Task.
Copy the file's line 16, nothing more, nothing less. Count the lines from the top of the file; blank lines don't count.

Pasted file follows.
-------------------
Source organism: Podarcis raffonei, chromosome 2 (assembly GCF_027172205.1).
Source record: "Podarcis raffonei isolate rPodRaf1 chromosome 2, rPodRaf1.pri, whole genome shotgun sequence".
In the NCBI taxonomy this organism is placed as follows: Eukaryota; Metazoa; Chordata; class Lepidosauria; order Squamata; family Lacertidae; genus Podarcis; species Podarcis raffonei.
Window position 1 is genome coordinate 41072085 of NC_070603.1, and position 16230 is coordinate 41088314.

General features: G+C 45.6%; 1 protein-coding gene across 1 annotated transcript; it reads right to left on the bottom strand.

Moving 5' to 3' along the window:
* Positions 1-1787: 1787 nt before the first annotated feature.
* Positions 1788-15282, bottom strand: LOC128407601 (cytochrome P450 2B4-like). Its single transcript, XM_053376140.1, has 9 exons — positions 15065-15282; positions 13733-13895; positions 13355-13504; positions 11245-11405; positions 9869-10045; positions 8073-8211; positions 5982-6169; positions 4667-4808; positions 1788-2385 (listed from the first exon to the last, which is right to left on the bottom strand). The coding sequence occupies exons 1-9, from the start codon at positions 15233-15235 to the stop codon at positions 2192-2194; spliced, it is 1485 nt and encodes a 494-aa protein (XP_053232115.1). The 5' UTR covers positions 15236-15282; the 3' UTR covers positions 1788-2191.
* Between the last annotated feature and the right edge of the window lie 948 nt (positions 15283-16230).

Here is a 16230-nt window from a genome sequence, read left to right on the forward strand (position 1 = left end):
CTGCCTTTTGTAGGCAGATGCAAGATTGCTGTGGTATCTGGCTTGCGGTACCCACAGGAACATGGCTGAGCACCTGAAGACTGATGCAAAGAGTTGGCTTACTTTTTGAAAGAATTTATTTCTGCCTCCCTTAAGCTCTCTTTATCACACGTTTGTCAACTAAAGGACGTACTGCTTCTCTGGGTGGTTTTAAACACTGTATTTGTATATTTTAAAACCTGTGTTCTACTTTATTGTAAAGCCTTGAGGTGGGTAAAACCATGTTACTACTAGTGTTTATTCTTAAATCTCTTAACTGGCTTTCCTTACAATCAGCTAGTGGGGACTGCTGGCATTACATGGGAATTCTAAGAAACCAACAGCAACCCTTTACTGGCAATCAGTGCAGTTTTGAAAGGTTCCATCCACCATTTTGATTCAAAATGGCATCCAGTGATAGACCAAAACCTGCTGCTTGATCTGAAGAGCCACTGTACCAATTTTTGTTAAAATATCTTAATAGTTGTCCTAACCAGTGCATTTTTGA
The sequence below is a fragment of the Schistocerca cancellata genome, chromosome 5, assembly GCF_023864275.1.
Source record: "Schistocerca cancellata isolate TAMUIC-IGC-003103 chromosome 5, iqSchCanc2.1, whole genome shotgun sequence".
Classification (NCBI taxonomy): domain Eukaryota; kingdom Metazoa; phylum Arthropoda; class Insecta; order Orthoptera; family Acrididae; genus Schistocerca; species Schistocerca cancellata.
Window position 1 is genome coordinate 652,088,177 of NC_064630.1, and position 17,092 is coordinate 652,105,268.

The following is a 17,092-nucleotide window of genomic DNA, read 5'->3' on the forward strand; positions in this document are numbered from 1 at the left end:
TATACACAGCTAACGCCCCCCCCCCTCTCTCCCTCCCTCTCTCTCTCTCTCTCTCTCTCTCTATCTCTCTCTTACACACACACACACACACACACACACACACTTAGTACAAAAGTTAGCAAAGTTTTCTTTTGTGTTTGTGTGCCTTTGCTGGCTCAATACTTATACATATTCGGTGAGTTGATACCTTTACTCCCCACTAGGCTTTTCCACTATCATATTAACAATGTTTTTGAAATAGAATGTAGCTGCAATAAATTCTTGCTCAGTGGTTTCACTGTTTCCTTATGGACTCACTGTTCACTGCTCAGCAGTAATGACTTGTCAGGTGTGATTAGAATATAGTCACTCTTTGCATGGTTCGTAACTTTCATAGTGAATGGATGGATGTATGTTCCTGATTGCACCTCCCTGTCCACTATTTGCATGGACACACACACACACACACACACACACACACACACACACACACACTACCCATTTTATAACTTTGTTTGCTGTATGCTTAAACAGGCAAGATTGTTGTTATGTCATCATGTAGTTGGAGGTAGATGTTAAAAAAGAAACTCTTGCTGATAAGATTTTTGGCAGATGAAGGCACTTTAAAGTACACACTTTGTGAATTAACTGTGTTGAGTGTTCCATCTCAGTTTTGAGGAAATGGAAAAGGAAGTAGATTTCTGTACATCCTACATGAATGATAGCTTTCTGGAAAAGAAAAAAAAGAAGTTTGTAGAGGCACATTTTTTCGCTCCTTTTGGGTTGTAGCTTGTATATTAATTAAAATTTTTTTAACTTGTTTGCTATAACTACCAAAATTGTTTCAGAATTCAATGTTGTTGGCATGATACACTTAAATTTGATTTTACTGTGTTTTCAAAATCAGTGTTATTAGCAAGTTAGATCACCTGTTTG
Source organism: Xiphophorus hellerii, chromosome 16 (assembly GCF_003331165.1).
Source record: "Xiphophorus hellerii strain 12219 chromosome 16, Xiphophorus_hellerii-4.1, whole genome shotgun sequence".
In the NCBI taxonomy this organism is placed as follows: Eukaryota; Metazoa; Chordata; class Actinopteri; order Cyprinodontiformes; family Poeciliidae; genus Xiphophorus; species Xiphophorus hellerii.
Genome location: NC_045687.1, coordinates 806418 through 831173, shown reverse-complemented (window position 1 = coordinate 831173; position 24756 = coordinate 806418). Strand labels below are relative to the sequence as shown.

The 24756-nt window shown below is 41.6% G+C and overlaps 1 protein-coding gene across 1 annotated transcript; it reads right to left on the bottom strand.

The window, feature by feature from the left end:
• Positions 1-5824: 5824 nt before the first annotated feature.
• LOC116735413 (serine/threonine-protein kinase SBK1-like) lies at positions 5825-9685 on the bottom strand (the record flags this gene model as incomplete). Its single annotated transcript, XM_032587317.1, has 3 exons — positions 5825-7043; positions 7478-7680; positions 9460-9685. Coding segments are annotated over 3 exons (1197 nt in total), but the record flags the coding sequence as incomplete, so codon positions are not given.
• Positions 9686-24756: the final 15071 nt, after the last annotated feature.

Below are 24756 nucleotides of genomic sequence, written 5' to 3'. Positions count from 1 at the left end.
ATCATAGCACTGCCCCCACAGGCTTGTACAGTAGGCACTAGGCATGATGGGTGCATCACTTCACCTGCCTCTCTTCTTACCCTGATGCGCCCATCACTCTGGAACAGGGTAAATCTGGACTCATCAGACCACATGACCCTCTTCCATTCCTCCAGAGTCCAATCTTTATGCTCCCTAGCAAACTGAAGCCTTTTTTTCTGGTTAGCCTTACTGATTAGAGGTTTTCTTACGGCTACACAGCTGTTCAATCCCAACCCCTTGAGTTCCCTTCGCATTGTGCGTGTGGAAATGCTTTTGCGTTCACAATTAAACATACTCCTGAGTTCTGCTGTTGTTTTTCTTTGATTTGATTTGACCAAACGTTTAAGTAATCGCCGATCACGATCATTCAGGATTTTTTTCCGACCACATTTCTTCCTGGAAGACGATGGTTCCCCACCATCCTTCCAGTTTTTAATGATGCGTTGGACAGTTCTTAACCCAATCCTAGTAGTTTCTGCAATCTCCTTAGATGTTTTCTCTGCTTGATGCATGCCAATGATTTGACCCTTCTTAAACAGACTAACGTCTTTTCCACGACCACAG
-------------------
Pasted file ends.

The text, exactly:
The following is a 17,092-nucleotide window of genomic DNA, read 5'->3' on the forward strand; positions in this document are numbered from 1 at the left end: